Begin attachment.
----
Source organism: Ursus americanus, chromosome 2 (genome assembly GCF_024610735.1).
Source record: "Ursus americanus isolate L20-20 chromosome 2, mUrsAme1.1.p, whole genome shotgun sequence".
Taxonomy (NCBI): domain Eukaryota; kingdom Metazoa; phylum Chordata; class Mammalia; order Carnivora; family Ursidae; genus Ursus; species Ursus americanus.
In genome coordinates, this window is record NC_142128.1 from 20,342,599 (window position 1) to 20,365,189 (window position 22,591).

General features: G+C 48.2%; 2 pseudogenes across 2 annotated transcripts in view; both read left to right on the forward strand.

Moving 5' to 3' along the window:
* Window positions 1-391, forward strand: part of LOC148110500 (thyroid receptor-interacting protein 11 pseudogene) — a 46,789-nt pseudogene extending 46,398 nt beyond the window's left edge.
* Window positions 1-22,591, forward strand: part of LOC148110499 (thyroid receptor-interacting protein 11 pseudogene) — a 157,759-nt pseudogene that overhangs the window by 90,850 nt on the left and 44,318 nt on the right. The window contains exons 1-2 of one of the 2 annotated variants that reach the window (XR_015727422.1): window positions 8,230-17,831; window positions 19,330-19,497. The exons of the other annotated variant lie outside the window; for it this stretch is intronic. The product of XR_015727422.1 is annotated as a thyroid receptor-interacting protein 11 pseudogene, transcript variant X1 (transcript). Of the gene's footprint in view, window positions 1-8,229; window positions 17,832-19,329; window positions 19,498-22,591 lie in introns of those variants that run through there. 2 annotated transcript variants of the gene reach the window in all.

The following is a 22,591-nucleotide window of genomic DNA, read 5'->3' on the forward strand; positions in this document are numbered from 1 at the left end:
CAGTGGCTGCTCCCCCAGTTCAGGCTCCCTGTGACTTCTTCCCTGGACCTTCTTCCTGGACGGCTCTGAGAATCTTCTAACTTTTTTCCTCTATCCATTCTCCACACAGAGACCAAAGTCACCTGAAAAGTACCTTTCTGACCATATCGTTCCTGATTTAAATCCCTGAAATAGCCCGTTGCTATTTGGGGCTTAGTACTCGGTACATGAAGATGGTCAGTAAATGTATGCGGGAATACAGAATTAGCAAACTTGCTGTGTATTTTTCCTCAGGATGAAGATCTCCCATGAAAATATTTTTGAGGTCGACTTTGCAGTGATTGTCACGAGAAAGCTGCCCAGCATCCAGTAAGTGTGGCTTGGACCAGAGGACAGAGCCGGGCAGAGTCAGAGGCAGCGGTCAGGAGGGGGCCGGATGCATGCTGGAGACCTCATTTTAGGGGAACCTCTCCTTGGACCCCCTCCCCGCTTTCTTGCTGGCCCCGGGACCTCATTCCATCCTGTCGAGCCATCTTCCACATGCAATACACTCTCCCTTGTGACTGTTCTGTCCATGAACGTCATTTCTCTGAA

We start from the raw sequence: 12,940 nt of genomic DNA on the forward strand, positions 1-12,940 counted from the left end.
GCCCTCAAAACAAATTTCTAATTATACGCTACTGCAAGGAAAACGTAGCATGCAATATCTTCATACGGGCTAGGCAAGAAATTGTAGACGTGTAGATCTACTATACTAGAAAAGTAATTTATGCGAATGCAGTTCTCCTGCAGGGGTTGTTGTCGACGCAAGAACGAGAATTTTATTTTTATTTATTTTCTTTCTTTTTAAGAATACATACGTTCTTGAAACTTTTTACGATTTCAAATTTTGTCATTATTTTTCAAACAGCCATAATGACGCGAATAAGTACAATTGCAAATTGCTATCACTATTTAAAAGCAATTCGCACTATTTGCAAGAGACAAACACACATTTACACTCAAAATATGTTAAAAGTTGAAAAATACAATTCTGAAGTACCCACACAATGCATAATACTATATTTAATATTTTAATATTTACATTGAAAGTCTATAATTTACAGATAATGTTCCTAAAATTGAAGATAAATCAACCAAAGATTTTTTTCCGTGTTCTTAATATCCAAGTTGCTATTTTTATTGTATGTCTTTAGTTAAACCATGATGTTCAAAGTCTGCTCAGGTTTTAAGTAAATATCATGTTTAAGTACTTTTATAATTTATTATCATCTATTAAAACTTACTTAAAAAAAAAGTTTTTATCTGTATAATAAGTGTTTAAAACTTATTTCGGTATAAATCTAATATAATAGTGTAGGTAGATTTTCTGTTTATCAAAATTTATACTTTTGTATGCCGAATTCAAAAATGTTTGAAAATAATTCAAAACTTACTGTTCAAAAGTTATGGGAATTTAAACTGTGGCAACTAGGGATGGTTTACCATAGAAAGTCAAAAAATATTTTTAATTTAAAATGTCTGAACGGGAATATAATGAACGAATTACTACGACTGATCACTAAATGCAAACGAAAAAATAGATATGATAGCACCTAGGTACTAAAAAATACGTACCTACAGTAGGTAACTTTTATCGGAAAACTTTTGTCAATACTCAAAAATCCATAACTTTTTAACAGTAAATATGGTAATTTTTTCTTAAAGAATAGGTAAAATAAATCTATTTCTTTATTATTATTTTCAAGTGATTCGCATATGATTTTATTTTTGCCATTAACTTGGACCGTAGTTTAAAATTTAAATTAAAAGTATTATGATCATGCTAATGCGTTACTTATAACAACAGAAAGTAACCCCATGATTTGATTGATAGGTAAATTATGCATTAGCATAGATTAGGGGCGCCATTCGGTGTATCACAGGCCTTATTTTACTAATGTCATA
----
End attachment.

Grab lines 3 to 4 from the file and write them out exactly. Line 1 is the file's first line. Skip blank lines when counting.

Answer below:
Taxonomy (NCBI): domain Eukaryota; kingdom Metazoa; phylum Chordata; class Mammalia; order Carnivora; family Ursidae; genus Ursus; species Ursus americanus.
In genome coordinates, this window is record NC_142128.1 from 20,342,599 (window position 1) to 20,365,189 (window position 22,591).